A Soft Place to Fall

Amanda Cass

Amanda Cass

‘I will soothe you and heal you,
I will bring you roses.
I too have been covered with thorns.’  Rumi

Life can be wonderful yet sometimes it can simply be tough. Whether it’s a broken heart, a damaged relationship, work problems, an unexpected illness or a disease that you’ve been battling with for years, there are times when everyone needs a soft place to fall.

As a mother, it’s something that I accept without question for my children.  If they hurt themselves, if they fall-out with a friend, if they didn’t do as well as they had hoped in exam – I’m there to hug, hold and soothe. Then later when we have more time I can reassure them they are not alone and encourage them to put the difficulty behind them and move on.

I do it without hesitation and for as long as required, for the knowledge that I am their soft place to fall is as beneficial to me as it is to them. They are loved unconditionally. They are wanted and needed. And so am I.

‘My heart is as strong as the depth of my scars.’  The Hurt Healer

In an ideal world everyone would grow up feeling secure and safe despite the stormy seasons, but many don’t. I didn’t either. Being abandoned and abused as a child left me searching for anything that would numb the memories and heal the scars. Alcohol became my soft place to fall, or my ‘hurt healer’ as I called it. It worked for a while but soon the drink turned from friend to foe and I was forced to make a choice between ‘addiction and death’ or ‘sobriety and life’.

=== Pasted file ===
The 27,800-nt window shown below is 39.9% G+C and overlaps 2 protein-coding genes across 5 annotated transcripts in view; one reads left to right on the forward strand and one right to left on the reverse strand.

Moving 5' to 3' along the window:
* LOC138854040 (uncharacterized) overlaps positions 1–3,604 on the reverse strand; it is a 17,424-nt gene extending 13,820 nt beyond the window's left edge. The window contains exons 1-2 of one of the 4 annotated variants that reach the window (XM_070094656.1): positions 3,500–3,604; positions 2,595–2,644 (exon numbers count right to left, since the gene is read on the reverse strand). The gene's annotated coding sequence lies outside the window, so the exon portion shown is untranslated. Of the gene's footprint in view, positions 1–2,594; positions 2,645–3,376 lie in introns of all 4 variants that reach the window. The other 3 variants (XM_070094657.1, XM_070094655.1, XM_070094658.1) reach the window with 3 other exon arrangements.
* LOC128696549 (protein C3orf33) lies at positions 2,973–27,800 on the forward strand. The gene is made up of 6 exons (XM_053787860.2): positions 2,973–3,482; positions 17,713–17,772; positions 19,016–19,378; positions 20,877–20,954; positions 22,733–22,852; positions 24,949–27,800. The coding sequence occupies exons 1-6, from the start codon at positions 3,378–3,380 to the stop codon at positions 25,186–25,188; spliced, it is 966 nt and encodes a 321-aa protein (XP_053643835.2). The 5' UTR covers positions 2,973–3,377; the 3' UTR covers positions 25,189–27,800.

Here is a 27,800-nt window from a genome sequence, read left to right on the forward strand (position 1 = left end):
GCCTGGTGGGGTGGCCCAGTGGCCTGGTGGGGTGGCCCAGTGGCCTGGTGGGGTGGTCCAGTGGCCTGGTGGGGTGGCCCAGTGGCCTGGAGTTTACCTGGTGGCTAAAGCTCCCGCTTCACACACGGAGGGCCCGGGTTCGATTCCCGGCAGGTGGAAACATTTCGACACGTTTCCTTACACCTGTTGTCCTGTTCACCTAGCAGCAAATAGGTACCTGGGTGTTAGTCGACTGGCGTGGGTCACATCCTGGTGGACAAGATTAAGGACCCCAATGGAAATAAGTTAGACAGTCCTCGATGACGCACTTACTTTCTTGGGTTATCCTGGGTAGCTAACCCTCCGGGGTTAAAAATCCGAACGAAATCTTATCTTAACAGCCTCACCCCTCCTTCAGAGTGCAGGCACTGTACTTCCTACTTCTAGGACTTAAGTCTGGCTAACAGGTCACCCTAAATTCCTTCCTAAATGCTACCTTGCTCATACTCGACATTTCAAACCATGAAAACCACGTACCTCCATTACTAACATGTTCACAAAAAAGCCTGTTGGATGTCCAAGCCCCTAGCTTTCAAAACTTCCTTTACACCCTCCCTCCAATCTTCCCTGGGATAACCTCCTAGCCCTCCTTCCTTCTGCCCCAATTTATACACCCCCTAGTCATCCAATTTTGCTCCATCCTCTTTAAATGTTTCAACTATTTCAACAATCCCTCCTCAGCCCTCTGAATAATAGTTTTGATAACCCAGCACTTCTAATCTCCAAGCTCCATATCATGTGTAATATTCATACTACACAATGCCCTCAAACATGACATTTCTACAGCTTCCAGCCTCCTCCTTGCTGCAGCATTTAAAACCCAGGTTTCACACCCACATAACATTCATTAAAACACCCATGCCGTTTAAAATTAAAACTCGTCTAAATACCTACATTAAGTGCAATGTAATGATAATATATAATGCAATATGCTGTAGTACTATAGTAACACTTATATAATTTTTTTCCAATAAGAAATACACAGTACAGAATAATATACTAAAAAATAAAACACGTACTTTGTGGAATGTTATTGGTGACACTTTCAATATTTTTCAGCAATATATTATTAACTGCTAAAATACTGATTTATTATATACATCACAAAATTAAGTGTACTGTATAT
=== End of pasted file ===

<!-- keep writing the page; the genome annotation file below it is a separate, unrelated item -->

The thought of losing the security of alcohol and having to join the real world was terrifying. And by that time the depression I had battled with for years had spiralled out of control. Fearful of the real world, my worry was ‘Who’s going to catch me if I fall?”  In reality I was so physically, psychologically and spiritually broken that I was at rock bottom anyway. I’d already fallen, there’d been no one to catch me and I’d never felt so completely and desperately alone.

 ‘Come to me, all you who are weary and burdened, and I will give you rest.’  Matthew 11:28 NIV

To get up and stay up though I had to find another sanctuary that would fill the void of alcoholism and lift me out of the darkness of my mind. Initially it was through faith that I started to find healing. It offered me a resting place of comfort, and peace. Nothing was required of me except that I stay in the presence of spirit of love. Faith was and is my ultimate and infinite soft place to fall. And even during those times when life seems like a roller-coaster of chaos and disappointment, it never lets me down.